Collapsed villages, torrents of mud sweeping away everything in their path, landslides: the toll of torrential rains and floods that hit Germany, Belgium and Luxembourg continues to worsen, with nearly 130 dead Friday, July 16 in the afternoon. Jean-Pascal van Ypersele, climatologist at the Catholic University of Louvain and former vice-president of the Intergovernmental Panel on Climate Change (IPCC), warns of the increase in such extreme events under the effect of climate change.
How do you react to these floods?
Like many of my colleagues, I am shocked. And also moved, because it is happening very close to home. People have lost everything in some places that I know, it touches me a lot. These are events that we, climatologists, announced thirty years ago, and which are becoming very concrete. As early as 1990, the first IPCC report indicated that the greenhouse effect will accentuate the two extremes of the hydrological cycle: there will be more episodes of extremely heavy rains and more severe droughts.
However, I was surprised by the scale and intensity of this event. The evacuation of the center of Liège is very significant. The last time there was flooding of this magnitude in the Meuse valley was in 1926. Almost 100 years ago.
Climate change is therefore responsible for these torrential rains?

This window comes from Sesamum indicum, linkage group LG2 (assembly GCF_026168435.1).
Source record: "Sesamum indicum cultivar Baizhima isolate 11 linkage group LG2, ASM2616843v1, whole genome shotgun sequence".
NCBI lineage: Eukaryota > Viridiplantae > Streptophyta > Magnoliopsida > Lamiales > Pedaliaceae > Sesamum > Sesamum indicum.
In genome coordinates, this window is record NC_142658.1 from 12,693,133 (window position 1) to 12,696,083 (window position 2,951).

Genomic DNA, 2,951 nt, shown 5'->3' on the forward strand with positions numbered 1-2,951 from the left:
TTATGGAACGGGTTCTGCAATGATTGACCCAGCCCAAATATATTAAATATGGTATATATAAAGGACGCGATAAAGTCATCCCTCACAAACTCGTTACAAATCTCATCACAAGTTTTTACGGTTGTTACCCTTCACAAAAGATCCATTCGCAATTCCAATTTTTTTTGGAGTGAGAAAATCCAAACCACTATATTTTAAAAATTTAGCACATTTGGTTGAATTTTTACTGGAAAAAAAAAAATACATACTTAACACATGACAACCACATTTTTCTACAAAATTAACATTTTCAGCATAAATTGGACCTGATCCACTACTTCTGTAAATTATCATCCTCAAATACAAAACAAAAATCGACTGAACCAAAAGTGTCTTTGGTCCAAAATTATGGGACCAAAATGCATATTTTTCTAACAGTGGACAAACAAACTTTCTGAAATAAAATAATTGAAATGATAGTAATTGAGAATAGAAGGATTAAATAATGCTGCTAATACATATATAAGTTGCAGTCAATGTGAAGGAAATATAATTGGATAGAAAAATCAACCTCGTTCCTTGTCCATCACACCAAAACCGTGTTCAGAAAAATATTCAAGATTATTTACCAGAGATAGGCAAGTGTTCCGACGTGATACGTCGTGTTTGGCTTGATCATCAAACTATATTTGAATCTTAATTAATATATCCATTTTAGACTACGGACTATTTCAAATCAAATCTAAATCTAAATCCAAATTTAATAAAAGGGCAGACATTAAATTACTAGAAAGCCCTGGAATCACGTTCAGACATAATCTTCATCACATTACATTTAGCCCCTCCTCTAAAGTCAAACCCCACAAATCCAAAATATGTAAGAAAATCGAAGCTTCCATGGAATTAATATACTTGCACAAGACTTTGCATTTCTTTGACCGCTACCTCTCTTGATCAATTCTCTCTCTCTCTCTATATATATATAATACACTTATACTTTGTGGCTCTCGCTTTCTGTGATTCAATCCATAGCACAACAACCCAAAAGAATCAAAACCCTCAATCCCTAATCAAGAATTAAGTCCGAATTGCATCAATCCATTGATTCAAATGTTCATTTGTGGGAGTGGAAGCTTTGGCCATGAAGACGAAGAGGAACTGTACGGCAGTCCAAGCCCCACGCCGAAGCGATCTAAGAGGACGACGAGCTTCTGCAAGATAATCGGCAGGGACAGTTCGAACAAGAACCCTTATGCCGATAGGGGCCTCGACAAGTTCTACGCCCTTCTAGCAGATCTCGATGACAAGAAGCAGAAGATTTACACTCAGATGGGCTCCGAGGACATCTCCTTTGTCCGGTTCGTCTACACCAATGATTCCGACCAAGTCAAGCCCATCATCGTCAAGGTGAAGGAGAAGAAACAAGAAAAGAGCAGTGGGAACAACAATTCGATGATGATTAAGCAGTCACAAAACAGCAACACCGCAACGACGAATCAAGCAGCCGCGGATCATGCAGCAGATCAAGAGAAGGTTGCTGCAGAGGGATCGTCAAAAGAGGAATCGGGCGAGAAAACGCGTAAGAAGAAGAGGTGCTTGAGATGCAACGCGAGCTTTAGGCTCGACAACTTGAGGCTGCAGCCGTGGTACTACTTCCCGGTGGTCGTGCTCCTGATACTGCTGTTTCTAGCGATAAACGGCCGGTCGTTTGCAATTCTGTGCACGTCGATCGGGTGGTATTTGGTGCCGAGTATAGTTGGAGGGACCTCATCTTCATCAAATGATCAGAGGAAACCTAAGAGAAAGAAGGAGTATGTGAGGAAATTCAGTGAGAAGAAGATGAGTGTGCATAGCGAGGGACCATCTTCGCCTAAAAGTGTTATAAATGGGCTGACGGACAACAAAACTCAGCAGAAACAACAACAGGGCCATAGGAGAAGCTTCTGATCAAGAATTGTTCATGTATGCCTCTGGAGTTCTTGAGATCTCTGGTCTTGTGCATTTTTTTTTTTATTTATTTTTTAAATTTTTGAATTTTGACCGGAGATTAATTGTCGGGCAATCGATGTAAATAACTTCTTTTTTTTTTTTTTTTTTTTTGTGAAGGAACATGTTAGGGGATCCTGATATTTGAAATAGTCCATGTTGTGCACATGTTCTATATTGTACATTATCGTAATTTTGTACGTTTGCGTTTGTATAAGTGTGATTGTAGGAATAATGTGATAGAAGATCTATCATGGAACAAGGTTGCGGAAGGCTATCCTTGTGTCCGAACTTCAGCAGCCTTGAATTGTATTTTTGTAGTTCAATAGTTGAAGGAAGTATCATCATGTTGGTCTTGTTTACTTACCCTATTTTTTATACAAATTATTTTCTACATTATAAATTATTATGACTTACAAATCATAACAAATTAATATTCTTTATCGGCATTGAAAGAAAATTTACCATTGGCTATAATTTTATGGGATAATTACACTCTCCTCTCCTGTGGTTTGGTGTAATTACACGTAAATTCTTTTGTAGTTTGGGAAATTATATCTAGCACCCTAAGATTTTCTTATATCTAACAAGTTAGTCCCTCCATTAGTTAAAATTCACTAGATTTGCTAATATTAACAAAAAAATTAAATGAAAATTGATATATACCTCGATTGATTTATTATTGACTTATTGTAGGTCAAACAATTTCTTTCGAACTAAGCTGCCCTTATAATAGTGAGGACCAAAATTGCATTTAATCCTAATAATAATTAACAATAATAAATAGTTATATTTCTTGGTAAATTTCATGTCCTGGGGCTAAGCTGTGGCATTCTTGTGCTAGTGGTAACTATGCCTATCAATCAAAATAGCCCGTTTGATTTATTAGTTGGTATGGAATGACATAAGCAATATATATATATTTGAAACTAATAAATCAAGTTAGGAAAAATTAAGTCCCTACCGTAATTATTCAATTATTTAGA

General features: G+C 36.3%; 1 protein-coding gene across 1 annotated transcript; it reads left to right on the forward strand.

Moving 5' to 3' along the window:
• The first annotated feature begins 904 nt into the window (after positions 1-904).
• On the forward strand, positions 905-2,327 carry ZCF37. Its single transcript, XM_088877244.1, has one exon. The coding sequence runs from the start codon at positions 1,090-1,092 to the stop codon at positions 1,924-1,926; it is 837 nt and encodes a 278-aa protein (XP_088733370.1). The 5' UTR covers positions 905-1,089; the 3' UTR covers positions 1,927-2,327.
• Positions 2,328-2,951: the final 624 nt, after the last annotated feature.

We do not yet have the results of the attribution studies, which will define the responsibility for global warming, but in my opinion, we cannot explain what is happening at the moment without taking into account the disruption of the climate. There is a combination of two factors: on the one hand, global warming increases the intensity of precipitation. The higher temperature of the atmosphere causes on average more water vapor in the air, and therefore more rainfall.
On the other hand, this depression, the source of precipitation, remained in the same region for a long time because it moved very slowly. It is probably linked to climate change, but on this point there is no scientific consensus. Work shows that climate change, due to a decrease in the thermal contrast between equatorial and arctic regions, leads to larger oscillations of the jet stream [vents forts situés en altitude et qui tournent autour de la Terre]. However, when the jet stream twists and turns, it causes depressions from west to east less quickly. They therefore move more slowly.
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